“The most important thing in communication is hearing what isn’t said” – when author Peter Drucker wrote this he was talking about the importance of being able to read the emotions and non-verbal communications of another person.
I wholeheartedly agree with Drucker’s statement, but if you’re an internal communications manager responsible for communicating with more than 10,000 employees across different continents, hearing what isn’t being said can seem an impossible ambition.
However, all is not lost and there are ways to do exactly that.
I’ve heard about an event taking place in London on 7 May hosted by business communication agency theblueballroom.
It will be looking at how you can use data to drive high-impact communications that deliver results. I’m going along and am looking forward to it.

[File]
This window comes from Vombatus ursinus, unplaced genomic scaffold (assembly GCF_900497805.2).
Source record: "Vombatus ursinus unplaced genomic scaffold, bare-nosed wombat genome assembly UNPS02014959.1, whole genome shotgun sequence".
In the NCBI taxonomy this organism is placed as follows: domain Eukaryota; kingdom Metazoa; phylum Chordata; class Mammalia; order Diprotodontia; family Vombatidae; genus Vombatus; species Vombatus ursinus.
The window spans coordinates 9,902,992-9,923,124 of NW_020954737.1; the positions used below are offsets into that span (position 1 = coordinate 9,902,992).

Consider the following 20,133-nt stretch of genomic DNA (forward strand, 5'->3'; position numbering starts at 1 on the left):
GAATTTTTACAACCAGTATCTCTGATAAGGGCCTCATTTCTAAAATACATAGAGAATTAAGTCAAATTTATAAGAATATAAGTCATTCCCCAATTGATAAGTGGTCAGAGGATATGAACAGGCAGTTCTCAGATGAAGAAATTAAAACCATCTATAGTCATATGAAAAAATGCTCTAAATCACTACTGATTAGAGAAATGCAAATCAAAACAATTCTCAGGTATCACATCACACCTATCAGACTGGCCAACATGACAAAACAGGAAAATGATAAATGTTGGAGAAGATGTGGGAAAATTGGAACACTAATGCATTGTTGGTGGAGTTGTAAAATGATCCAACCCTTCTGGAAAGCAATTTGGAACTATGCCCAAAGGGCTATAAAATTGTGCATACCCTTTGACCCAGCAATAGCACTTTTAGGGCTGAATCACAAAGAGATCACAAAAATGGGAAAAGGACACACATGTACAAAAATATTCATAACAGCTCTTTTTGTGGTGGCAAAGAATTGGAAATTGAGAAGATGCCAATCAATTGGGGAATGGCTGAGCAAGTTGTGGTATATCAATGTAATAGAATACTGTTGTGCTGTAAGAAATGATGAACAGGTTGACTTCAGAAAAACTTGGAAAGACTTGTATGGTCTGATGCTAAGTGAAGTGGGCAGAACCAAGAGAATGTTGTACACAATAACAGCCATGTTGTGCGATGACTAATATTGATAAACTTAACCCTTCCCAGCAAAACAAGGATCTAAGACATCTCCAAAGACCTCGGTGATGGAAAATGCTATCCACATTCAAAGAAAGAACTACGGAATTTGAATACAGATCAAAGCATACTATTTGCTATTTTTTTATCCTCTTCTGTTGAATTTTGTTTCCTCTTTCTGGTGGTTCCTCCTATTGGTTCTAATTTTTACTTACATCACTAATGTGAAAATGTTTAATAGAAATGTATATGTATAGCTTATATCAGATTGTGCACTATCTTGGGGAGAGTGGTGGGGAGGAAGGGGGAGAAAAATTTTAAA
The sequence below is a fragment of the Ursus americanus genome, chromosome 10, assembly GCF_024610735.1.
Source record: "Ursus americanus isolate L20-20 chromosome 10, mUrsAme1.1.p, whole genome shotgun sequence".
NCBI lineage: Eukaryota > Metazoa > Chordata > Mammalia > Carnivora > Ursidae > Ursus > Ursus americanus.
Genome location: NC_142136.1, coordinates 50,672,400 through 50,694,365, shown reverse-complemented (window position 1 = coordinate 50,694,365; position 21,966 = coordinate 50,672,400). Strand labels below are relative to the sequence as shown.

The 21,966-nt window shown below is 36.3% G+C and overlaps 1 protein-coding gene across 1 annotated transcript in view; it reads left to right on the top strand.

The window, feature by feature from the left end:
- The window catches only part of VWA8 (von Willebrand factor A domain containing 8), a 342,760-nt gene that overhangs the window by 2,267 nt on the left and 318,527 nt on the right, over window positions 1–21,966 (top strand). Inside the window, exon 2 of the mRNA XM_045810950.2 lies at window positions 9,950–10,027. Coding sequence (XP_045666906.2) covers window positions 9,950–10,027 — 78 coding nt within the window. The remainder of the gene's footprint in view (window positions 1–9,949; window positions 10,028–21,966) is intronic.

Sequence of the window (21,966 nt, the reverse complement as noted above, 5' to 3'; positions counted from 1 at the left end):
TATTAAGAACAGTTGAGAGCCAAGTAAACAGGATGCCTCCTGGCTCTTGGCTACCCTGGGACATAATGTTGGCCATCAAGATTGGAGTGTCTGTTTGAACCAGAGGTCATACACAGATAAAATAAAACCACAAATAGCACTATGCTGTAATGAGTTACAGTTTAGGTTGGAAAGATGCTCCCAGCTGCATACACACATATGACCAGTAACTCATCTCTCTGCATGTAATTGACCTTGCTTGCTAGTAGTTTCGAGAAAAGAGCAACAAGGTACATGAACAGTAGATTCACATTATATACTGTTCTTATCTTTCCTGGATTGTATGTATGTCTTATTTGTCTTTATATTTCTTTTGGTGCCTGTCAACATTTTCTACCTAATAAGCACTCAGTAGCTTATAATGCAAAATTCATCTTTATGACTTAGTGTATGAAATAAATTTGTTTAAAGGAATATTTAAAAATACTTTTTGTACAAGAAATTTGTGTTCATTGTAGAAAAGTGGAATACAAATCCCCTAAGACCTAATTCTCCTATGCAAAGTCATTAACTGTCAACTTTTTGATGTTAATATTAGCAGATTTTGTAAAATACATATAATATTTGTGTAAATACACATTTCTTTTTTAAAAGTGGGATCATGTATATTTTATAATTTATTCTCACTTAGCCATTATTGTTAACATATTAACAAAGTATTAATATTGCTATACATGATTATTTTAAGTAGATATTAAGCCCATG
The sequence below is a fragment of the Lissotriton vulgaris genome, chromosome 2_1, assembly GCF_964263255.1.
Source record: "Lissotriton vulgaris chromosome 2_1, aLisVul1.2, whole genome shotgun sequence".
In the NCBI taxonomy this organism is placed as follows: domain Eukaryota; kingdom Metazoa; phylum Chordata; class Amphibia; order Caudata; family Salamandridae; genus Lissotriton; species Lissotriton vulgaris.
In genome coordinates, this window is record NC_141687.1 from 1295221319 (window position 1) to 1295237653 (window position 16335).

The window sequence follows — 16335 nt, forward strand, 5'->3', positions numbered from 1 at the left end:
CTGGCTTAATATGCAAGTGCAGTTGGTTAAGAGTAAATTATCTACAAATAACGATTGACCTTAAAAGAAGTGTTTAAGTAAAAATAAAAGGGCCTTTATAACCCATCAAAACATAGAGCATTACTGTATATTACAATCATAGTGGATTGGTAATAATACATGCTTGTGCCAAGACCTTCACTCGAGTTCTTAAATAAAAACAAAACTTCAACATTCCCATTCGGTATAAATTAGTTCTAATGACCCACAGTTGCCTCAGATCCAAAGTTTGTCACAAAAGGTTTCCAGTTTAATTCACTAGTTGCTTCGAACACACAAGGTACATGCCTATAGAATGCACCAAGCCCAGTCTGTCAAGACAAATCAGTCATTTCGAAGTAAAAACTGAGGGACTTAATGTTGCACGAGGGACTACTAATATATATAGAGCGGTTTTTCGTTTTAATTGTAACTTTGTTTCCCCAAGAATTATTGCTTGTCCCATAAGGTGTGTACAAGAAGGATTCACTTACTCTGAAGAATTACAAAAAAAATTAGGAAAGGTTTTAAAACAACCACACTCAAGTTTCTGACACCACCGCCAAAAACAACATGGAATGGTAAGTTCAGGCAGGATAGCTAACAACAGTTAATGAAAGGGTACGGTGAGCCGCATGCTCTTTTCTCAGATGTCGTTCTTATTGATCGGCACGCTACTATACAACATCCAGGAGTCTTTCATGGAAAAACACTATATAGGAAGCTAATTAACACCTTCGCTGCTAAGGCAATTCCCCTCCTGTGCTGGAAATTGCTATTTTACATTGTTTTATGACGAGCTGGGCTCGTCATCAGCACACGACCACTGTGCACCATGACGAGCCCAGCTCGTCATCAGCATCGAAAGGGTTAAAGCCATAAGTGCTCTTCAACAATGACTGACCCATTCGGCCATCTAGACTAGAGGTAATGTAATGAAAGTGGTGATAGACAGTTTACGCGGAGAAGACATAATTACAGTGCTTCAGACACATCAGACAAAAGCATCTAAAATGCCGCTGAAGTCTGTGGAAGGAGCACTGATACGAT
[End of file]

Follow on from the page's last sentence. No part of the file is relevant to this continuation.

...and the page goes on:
Here Toni O’Sullivan, @toni-jane, (pictured) their Account Director writes a guest article to update us on what the event is about and how readers of my blog can save nearly £50 off the £199 ticket price by using the exclusive code AllthingsICguest.
She has over 20 years of experience working in communications – including setting up and running her last agency’s HR department – and says she’s passionate about delivering effective communications via engaging channels.
Over to you Toni…
How to use data to drive high impact internal communication
In today’s digital world when internal communicators are challenged to keep content relevant to a diverse audience that is increasingly suffering from information overload and the pressure of tighter deadlines, effective communication can seem an uphill struggle.
Many organisations still rely on email or print newsletters to reach their audience for a number of reasons: pressure from the top management, culture, access to sites / individuals, to name but a few. However, with 50% of the world aged under 30 who consider email to be old hat, this adds to the communications challenge.
A lot of internal communication teams look at ways to harness digital technology channels to make their communications more engaging – from video to interactive documents.
But 72 hours’ worth of video is uploaded to YouTube alone every minute – that’s an awful lot of noise to cut through to reach an employee’s attention!